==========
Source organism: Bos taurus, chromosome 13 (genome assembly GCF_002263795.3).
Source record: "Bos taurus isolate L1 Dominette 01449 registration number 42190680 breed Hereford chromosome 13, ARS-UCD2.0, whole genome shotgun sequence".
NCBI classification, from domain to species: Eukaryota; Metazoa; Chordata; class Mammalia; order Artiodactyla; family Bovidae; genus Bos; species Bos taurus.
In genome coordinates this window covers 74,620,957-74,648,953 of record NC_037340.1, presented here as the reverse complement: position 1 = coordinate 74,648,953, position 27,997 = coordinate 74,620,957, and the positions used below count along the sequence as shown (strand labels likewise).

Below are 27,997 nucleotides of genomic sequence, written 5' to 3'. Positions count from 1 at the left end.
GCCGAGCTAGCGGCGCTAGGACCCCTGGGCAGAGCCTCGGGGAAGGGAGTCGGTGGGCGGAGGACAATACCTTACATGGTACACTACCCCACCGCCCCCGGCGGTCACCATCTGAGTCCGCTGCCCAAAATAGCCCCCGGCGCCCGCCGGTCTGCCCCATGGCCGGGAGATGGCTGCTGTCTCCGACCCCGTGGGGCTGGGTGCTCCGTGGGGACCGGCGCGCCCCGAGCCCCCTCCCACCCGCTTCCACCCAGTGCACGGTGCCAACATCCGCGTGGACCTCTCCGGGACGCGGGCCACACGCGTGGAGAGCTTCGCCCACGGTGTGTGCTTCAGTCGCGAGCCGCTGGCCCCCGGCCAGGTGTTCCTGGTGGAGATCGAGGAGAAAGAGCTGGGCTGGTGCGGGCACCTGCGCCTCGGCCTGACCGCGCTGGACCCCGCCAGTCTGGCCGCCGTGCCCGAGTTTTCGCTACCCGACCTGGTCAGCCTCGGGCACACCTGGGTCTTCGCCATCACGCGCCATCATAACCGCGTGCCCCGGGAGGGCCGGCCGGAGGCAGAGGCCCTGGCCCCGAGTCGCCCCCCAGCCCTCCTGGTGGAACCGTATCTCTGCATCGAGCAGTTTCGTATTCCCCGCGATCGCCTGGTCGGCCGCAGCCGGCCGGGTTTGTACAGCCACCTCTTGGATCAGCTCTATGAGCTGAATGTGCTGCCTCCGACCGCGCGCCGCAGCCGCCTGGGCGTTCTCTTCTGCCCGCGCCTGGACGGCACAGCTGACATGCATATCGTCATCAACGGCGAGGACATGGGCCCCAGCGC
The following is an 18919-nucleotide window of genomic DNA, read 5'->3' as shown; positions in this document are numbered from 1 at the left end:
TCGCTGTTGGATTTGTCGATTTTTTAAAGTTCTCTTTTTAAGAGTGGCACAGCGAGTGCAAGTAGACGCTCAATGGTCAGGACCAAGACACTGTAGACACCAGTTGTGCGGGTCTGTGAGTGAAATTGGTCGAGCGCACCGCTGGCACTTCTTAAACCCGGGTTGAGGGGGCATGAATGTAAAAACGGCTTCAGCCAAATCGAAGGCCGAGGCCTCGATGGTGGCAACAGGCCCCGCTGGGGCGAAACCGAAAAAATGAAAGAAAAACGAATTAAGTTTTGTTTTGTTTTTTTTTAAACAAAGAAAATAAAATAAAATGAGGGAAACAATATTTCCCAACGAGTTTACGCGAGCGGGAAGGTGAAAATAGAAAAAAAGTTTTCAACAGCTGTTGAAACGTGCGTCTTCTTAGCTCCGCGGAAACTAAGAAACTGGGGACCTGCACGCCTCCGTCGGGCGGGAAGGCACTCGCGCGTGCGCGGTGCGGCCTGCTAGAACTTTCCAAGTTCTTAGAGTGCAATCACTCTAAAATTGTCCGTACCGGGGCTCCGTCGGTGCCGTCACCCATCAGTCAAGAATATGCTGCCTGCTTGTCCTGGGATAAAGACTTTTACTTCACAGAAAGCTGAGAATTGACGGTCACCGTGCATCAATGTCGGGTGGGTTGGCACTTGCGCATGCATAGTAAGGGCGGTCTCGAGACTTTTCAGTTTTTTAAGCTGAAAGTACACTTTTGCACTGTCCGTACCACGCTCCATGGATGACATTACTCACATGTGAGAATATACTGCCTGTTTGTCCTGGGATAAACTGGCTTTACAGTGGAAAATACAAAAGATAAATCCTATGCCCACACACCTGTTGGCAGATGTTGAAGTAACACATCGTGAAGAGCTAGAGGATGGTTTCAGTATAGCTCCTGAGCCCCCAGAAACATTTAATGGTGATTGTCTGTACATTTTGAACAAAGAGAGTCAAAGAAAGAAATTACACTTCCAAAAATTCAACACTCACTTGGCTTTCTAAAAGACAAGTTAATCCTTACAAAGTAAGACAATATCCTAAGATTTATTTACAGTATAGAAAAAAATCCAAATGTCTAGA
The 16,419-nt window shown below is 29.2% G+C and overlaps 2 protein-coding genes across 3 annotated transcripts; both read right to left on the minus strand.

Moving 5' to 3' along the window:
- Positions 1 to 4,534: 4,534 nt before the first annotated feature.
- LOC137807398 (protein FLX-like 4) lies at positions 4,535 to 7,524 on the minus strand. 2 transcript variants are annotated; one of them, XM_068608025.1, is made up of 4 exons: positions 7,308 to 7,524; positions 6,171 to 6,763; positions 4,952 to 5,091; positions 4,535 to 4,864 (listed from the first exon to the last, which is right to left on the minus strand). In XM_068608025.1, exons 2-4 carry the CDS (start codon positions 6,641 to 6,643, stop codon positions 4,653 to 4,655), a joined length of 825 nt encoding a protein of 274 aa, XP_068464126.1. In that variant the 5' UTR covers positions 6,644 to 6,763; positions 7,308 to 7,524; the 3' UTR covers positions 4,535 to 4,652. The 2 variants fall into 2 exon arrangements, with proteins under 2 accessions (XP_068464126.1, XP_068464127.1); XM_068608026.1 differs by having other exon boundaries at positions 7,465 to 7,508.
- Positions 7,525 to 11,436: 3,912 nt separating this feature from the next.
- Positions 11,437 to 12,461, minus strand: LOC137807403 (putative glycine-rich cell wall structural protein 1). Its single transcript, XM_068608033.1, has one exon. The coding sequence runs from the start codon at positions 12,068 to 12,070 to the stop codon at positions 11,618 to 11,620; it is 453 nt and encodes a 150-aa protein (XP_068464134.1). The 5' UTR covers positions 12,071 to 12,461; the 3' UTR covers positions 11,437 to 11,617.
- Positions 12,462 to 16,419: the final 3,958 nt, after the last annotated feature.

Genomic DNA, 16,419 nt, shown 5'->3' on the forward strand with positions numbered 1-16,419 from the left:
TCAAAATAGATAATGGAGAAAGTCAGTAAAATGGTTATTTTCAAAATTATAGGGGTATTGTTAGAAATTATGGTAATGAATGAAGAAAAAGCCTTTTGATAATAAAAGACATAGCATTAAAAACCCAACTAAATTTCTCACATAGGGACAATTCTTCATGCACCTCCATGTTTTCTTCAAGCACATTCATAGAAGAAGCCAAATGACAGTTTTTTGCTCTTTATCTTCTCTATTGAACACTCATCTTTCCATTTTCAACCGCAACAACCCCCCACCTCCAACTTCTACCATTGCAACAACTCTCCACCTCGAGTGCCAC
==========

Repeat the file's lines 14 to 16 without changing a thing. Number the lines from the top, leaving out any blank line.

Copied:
- Positions 11,437 to 12,461, minus strand: LOC137807403 (putative glycine-rich cell wall structural protein 1). Its single transcript, XM_068608033.1, has one exon. The coding sequence runs from the start codon at positions 12,068 to 12,070 to the stop codon at positions 11,618 to 11,620; it is 453 nt and encodes a 150-aa protein (XP_068464134.1). The 5' UTR covers positions 12,071 to 12,461; the 3' UTR covers positions 11,437 to 11,617.
- Positions 12,462 to 16,419: the final 3,958 nt, after the last annotated feature.

Genomic DNA, 16,419 nt, shown 5'->3' on the forward strand with positions numbered 1-16,419 from the left: